"A Noiseless Patient Spider"
A Noiseless Patient Spider
|| Walt Whitman
|| 10. A Noiseless Patient Spider
|| Leaves of Grass
- 18. Whispers of Heavenly Death
|| Published/Written in 1900
By Walt Whitman
poem, “A Noiseless Patient Spider” is a series of observations made by the speaker relating to a spider and his actions, whether figurative or literal. Through the observations of the spider the speaker relates his point of view about human souls. For example, when the speaker says that the spider “launched forth filament, filament, filament, out of itself” he is speaking both about a spider making a web and his soul attempting to make connections with the world, to feel a part of something, or find its place in the universe. The first stanza is directed more towards the spider, symbolizing the speaker’s soul while the second is more literal as the speaker directly addresses his soul.
Characterizing The Speaker
Many of the different observations found in the poem lead us to a more complete understanding of the speaker of the poem. For example, it seems that the speaker is lonely or feels as if he has been rejected, “I marked where on a little promontory it stood isolated.” This insight is further backed up in lines six and seven, “and you, o my soul where you stand,/surrounded, detached, in measureless oceans of space”. It could be inferred that the speaker is desperate to find a niche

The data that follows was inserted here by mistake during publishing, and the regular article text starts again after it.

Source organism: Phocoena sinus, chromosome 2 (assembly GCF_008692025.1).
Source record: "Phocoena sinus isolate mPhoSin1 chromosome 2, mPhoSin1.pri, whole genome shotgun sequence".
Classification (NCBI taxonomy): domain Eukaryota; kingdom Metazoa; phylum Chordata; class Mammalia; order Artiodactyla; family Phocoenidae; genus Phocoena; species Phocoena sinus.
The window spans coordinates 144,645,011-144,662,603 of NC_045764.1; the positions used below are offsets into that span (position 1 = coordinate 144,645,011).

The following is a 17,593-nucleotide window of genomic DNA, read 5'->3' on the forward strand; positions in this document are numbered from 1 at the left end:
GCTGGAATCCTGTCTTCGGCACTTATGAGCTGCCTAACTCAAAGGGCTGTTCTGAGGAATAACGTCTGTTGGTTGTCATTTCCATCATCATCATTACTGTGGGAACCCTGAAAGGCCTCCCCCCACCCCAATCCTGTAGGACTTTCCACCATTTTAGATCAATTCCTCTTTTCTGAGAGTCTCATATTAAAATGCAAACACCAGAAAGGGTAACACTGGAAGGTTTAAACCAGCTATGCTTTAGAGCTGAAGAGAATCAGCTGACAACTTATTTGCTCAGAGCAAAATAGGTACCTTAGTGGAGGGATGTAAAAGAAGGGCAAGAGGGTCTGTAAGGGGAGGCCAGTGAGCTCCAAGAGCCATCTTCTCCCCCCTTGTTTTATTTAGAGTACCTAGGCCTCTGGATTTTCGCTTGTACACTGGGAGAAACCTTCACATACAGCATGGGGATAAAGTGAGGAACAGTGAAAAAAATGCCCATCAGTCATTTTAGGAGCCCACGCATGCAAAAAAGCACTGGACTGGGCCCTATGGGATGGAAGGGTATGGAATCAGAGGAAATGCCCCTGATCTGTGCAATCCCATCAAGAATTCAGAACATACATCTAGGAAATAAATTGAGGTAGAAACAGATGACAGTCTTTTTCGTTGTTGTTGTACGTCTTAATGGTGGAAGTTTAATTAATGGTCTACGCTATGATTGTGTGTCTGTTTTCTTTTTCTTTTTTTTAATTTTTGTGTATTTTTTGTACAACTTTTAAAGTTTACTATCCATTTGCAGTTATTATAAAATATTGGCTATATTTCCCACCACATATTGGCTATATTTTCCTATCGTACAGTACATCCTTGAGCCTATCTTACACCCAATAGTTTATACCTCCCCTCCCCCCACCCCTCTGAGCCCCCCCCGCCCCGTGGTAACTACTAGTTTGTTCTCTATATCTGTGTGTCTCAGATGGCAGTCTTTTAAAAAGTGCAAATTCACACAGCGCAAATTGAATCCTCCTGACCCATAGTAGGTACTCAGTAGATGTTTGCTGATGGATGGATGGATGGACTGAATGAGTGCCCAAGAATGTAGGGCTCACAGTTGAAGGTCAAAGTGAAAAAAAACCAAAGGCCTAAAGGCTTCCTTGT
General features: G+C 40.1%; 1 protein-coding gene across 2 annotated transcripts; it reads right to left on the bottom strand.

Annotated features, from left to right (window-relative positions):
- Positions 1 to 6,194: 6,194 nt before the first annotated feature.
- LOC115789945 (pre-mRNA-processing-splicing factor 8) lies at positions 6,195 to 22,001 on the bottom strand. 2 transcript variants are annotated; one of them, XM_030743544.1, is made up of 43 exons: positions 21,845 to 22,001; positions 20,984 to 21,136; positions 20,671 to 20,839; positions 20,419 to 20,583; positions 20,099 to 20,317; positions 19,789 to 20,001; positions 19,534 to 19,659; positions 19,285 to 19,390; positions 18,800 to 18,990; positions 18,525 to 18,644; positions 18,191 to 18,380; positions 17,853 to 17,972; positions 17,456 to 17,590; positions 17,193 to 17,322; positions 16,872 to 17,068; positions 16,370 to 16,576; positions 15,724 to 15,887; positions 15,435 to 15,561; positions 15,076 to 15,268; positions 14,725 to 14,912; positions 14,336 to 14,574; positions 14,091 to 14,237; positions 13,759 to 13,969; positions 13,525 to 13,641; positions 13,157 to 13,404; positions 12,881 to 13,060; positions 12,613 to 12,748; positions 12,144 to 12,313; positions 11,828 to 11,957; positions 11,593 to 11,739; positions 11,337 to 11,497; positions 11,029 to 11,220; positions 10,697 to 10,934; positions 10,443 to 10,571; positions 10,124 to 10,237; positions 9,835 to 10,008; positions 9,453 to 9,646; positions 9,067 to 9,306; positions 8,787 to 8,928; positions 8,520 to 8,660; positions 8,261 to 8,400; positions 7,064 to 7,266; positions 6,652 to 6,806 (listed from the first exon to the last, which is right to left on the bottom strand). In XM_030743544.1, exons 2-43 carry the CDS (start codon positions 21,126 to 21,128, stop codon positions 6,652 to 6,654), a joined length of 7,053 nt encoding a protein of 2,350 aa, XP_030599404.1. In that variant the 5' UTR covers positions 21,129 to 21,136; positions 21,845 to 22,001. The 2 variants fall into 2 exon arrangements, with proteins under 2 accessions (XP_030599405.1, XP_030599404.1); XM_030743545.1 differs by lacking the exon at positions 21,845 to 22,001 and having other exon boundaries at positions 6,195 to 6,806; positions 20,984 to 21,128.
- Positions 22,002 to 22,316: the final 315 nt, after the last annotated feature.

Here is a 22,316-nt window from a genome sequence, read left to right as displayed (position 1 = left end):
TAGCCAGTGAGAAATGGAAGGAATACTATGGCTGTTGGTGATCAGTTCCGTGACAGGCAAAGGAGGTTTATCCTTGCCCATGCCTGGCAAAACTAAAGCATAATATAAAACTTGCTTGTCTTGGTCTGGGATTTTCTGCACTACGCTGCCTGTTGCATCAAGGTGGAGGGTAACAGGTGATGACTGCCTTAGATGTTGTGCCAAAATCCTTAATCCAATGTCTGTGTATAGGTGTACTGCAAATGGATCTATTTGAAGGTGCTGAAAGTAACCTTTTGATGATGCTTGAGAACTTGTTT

in the universe, a place where he fits in, a place where he could be accepted. Just as the spider is attempting to build a literal web the speaker is attempting to build a figurative one of friends or family or anything that could be dear to him, that could give his life meaning.
The words that Whitman
chooses to use in his poem can be significant because of their secondary meanings. For example, line four of the poem, “it launched forth filament, filament, filament, out of itself,” could have simply stated that the spider was making a web, but the words Whitman
chooses to use carry extra meaning. The idea of the spider “launching” filament supports the idea that there is a correlation between the spider and the speaker and symbolizes the speaker’s attempts to make connections in the universe. The words “out of itself” also support this idea, their connotation leads the reader to think of the filaments as attempts by the speaker’s soul to find meaning, and since they are coming from deep inside the reader, they are coming “out of itself.”
The poem's most prevalent literary technique is undoubtedly imagery; it is difficult to find just one line that does not have a vivid image in it that aids the reader in seeing exactly what Walt Whitman